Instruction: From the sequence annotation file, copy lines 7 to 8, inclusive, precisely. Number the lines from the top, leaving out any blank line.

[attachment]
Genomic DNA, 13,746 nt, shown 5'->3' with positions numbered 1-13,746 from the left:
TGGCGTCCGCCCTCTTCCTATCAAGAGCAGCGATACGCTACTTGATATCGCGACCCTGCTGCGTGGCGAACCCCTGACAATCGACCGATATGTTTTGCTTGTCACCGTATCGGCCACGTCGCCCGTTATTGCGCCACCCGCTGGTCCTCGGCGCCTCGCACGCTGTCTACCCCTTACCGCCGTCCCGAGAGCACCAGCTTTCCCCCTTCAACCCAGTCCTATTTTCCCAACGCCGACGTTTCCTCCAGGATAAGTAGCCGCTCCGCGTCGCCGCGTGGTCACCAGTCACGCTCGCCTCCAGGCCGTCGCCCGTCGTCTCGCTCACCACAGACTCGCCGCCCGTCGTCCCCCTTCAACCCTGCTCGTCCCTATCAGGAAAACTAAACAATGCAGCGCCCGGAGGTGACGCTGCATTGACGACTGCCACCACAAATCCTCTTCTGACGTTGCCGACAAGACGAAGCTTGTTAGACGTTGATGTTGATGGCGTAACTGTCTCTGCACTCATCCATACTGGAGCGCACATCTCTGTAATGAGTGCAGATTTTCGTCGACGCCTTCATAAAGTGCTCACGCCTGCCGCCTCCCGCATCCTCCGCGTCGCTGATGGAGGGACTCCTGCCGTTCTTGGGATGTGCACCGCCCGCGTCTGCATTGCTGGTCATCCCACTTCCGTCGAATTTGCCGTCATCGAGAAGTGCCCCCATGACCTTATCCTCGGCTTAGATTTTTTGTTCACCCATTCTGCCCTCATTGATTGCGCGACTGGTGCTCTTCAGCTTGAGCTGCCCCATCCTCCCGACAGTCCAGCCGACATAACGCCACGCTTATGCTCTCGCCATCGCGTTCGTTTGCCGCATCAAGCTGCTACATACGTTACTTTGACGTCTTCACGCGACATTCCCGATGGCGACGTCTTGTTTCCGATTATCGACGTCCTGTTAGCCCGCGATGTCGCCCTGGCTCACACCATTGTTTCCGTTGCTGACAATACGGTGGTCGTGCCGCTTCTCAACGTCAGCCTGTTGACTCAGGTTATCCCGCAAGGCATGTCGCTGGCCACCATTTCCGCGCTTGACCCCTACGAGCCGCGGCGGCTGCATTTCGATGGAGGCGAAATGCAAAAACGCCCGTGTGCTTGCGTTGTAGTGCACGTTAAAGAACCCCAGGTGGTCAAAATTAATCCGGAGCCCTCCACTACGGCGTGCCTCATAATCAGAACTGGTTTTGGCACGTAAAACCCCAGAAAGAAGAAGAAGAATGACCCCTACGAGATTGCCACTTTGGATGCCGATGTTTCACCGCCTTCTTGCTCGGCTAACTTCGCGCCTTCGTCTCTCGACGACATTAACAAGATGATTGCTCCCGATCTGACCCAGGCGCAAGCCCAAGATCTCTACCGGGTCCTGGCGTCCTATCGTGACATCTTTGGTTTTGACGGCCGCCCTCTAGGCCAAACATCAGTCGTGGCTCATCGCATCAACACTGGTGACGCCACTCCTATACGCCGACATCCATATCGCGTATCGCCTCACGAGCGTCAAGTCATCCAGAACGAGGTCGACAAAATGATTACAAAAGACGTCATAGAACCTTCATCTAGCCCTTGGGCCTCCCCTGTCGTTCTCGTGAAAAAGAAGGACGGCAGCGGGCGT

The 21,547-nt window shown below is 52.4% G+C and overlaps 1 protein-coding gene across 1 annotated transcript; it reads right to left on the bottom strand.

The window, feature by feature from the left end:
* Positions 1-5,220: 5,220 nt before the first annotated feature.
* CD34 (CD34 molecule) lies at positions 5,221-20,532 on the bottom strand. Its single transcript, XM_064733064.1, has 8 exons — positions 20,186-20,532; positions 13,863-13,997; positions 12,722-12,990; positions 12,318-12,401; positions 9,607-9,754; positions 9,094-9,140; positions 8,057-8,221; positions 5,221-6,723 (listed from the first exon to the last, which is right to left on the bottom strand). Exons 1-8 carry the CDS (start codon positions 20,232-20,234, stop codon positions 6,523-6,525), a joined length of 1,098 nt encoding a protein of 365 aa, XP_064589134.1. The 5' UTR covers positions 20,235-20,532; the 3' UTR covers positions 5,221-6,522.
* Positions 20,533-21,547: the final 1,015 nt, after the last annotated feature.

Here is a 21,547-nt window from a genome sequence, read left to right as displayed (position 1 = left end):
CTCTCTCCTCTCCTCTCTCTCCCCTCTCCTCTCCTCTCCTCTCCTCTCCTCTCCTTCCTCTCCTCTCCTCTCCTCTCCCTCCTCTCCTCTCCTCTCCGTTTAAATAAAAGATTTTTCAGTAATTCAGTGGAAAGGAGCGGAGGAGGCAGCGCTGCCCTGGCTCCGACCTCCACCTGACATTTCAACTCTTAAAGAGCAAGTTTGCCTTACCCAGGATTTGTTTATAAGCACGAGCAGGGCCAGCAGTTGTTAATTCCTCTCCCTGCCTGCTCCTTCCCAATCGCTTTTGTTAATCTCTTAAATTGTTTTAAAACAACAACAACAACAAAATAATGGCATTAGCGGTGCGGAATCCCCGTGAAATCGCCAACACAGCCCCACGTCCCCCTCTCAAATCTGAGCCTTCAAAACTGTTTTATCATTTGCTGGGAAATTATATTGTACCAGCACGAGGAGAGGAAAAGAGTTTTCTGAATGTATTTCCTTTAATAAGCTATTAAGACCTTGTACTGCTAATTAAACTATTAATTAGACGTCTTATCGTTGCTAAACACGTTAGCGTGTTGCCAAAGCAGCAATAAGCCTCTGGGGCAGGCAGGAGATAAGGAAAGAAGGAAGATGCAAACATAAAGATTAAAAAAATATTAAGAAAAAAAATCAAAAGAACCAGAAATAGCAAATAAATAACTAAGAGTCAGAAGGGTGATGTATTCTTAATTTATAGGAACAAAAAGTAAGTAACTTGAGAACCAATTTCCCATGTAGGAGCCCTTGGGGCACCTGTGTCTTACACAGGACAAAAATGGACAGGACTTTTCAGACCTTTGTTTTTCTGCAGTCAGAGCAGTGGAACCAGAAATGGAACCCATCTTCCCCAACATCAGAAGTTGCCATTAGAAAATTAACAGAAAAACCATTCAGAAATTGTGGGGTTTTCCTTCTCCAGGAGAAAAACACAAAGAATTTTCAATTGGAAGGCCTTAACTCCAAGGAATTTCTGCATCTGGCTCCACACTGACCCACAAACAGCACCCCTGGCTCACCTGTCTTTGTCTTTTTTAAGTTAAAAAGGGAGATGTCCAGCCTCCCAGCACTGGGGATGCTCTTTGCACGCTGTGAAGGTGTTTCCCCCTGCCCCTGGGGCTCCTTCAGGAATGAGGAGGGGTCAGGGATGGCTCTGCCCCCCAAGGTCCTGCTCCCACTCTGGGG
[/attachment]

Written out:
* Positions 20,533-21,547: the final 1,015 nt, after the last annotated feature.

Here is a 21,547-nt window from a genome sequence, read left to right as displayed (position 1 = left end):